Lively was only supported on Internet Explorer or Mozilla Firefox, using Windows XP or Windows Vista. It required a special download as well as Flash. The program was designed to be integrated with the Web and provided a new way to access information. This was enabled through the embedding of Lively "rooms" into any HTML webpage—which meant content could be provided in a two-dimensional format, and communication surrounding the topic of that content could be made in the three-dimensional room without the need to enter a separate program.
Up to 20 people could occupy a room and chat with one another. Text appeared as cartoon-style bubbles atop the avatars. Users could design their own virtual environments and hang YouTube videos and photos from Picasa, Google's photo service, on the walls as if they were pieces of art... Students at Arizona State University tested Lively for several months. Ms. Wang wrote in the blog post that she started Lively as a 20 percent project referring to Google’s philosophy that employees should spend one day a week working on projects outside of their day-to-day responsibilities. Compared to Second Life, the virtual world run by Linden Lab of San Francisco, the world of Lively is considerably smaller. Also unlike Second Life, in Lively the users could not buy and sell products. Since there was no user-generated content on Lively, items such as hairstyles, clothing and furniture were limited to a catalog of pre-designed selections.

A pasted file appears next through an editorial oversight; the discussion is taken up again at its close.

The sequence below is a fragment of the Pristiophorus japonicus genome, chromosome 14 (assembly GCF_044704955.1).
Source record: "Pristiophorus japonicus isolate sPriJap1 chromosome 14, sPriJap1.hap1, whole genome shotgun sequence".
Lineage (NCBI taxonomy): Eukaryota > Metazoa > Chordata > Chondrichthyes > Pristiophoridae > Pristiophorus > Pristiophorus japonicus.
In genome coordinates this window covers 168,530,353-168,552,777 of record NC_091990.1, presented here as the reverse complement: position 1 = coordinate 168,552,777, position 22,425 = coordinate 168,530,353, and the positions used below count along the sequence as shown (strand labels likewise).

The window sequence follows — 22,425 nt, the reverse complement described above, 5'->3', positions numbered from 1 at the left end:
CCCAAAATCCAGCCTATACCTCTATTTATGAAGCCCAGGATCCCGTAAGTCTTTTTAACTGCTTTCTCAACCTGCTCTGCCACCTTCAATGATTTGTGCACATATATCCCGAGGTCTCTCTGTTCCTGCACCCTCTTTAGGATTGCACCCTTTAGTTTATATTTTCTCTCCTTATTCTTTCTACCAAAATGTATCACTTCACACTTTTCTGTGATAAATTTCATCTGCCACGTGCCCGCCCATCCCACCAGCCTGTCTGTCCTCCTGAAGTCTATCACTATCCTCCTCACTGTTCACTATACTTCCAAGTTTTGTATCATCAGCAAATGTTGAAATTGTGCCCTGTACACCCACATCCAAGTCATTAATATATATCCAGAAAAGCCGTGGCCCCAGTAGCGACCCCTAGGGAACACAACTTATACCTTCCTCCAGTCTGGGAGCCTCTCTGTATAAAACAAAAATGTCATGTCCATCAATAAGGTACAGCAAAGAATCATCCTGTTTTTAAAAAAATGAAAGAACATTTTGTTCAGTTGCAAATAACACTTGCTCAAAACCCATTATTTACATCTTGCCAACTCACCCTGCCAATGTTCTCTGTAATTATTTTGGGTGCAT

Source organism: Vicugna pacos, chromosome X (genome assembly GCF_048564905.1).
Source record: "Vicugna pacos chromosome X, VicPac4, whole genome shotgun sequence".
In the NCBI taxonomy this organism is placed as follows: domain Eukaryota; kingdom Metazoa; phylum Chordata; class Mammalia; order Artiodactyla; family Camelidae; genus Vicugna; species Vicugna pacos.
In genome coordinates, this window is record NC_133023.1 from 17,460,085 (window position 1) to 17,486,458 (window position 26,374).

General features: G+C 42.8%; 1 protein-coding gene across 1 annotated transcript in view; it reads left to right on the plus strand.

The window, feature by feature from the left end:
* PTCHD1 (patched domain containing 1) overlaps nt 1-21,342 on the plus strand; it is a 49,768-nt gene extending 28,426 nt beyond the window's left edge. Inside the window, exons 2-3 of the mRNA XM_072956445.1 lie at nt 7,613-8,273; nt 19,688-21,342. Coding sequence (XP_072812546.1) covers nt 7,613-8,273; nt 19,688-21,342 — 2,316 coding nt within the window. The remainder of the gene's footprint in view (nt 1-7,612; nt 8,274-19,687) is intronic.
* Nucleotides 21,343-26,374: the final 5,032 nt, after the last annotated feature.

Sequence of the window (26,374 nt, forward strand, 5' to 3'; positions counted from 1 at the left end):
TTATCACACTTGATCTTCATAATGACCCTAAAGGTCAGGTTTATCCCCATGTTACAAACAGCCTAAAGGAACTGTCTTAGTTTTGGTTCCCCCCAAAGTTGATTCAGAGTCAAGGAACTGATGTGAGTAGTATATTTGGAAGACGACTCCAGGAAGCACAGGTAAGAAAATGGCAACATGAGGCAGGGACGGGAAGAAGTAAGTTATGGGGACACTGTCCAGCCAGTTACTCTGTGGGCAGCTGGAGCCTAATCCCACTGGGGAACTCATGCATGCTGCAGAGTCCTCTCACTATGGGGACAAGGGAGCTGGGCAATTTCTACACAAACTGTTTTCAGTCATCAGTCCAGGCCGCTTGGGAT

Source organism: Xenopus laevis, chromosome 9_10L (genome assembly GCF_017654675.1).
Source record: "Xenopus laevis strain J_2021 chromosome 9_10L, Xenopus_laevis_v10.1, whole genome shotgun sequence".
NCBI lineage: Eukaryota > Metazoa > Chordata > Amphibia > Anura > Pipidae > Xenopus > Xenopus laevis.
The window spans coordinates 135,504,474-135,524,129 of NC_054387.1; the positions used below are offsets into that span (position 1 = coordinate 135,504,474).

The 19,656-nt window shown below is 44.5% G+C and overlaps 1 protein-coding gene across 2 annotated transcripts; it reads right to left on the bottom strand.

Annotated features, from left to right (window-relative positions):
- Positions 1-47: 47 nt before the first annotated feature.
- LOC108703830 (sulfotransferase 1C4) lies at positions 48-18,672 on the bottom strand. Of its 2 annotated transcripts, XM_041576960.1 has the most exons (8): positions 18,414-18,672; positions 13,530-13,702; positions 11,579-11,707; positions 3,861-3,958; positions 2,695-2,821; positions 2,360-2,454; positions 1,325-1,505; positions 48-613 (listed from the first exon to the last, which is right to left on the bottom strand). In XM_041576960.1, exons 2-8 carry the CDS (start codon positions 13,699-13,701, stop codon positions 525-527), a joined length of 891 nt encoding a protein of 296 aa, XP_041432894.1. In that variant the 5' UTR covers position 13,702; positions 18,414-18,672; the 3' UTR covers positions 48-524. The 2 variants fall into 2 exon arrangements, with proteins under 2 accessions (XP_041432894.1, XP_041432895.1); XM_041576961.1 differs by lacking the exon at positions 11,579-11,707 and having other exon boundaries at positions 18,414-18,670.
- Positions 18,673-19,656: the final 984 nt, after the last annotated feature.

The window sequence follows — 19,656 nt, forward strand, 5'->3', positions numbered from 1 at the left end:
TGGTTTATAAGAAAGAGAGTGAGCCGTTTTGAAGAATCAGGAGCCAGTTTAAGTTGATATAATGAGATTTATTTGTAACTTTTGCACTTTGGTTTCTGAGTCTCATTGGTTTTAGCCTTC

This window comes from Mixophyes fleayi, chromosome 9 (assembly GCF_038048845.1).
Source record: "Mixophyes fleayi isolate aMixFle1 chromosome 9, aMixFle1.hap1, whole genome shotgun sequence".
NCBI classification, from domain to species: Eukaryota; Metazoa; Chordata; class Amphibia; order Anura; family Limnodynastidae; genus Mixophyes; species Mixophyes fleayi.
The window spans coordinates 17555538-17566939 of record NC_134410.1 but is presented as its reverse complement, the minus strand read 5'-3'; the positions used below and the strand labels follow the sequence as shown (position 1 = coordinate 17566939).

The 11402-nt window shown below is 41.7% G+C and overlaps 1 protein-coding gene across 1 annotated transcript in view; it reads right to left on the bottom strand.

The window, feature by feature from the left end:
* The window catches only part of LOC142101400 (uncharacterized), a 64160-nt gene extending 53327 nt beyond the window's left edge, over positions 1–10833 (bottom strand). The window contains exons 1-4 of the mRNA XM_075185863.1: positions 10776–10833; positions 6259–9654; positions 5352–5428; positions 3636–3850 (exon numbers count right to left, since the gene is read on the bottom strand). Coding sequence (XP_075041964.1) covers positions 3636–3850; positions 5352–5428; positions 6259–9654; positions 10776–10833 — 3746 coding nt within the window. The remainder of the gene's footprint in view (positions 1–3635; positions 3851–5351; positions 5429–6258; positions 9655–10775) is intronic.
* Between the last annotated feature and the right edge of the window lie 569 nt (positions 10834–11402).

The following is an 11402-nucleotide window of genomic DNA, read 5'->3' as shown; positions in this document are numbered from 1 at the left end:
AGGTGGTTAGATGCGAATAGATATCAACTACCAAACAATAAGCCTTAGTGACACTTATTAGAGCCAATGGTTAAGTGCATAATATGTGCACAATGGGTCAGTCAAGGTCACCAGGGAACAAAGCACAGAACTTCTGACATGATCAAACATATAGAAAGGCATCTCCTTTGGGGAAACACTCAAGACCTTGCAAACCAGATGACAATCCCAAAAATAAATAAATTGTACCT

Wang introduced her product July 8, 2008 with this comment:
If you enter a Lively room embedded on your favorite blog or website, you can immediately get a sense of the room creator's interests, just by looking at the furniture and environment they chose. You can also express your own personality by customizing your avatar's look, showing people who you are without having to say a word. Of course, you can chat with each other, and you can also interact through animated actions.
Gadgets in Lively rooms could also run on a user's desktop through Google Desktop.